Publishing Partner: Cambridge University Press CUP Extra Publisher Login
amazon logo
More Info


New from Oxford University Press!

ad

Vowel Length From Latin to Romance

By Michele Loporcaro

This book "draws on extensive empirical data, including from lesser known varieties" and "puts forward a new account of a well-known diachronic phenomenon."


New from Cambridge University Press!

ad

Letter Writing and Language Change

Edited By Anita Auer, Daniel Schreier, and Richard J. Watts

This book "challenges the assumption that there is only one 'legitimate' and homogenous form of English or of any other language" and "supports the view of different/alternative histories of the English language and will appeal to readers who are skeptical of 'standard' language ideology."


Book Information

   
Sun Image

Title: The Verbal Groups of English and Arabic
Subtitle: A Comparative Exploration
Written By: Ahmed Umar
URL: http://www.lincom-shop.eu
Series Title: Linguistics Edition 94
Description:

This is a comparative study of the verbal group in English and Arabic, with a particular focus on verbal elements like tense, aspect, finiteness and voice. The study analysed the data using the systemic functional framework complemented by some Arabic grammatical theories. The Systemic Functional theory (Halilday and Matthiessen, 2004) proved efficient in analysing the data due to its view of language as a mega-system of sub-systems, whereby items are selected and arranged by language users based on the functional suitability of the items. In English and Arabic grammars (Hudson, 2005; Baidhoon, 2005), verbal formations entail systematic selection and use of words and affixes. With the Systemic Functional theoretical tool, this study discovered that the two languages agree on salient functional dimensions (tense, aspect, etc) but differ on minute structural details (word order, word forms). English relies mainly on word order, using same forms for various functions; Arabic uses morphological processes, with minimal word order, for such functions. English uses word order especially in the perfect and progressive aspects, wherein tense is indicated by the operator, and lexical verbs are repetitive of form. Arabic uses word order in the past continuous tense only. Ahmed Umar Senior Lecturer in the Department of English, University of Maiduguri, Nigeria. His areas of specialization are Comparative Bilingual / Multilingual Studies and Creative Writing. His linguistic researches cover English, Arabic, Hausa, Kanuri and Bura. ISBN 9783862884186. Linguistics Edition 94. 120pp. EUR 56.80. 2013.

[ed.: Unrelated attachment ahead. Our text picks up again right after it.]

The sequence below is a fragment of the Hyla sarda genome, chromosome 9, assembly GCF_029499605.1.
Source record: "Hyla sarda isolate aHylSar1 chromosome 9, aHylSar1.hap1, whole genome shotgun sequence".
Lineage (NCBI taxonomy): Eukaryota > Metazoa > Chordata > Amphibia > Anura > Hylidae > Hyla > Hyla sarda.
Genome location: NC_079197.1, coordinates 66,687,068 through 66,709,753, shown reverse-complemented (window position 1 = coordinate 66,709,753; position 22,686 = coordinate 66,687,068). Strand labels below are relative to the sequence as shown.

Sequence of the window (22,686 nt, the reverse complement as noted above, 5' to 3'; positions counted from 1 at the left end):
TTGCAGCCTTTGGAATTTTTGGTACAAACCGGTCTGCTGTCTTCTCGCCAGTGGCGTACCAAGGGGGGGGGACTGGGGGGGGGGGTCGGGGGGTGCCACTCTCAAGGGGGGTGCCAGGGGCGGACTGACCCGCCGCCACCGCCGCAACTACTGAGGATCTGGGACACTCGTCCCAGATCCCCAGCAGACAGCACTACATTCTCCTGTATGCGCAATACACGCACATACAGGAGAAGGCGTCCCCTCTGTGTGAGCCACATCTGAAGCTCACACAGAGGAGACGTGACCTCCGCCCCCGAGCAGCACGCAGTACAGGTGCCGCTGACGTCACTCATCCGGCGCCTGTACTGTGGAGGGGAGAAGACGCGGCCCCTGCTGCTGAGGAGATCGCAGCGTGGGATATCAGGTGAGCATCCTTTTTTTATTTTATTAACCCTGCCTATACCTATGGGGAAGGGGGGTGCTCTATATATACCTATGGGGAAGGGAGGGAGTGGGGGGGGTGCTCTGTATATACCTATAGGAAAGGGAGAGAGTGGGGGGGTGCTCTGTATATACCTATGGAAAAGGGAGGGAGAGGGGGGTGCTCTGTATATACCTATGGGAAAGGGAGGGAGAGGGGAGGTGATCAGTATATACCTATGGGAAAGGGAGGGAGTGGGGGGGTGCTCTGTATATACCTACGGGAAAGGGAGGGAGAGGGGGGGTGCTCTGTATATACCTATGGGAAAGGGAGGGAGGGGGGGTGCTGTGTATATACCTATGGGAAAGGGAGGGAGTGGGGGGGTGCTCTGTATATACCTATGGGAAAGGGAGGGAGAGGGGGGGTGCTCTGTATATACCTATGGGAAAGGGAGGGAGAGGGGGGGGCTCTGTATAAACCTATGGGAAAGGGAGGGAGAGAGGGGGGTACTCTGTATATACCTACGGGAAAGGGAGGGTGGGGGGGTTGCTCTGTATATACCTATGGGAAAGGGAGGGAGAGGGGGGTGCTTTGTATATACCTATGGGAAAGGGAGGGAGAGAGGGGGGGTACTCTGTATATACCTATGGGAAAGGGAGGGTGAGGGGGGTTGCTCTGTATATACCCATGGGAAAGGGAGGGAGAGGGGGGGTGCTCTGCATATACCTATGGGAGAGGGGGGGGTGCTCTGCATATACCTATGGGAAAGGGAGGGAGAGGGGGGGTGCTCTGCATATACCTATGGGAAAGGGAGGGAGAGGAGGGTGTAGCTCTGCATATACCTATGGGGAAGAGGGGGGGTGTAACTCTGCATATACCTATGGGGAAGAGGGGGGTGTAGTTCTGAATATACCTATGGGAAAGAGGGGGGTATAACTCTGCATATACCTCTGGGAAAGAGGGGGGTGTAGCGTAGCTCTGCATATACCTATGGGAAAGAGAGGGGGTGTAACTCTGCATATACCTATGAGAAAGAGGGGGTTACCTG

Publication Year: 2013
Publisher: Lincom GmbH
Review: Not available for review. If you would like to review a book on The LINGUIST List, please login to view the AFR list.
BibTex: View BibTex record
Linguistic Field(s): General Linguistics
Subject Language(s): Arabic, Standard
English
Issue: All announcements sent out by The LINGUIST List are emailed to our subscribers and archived with the Library of Congress.
Click here to see the original emailed issue.

Versions:
Format: Paperback
ISBN-13: 9783862884186
Pages: 120
Prices: Europe EURO 56.80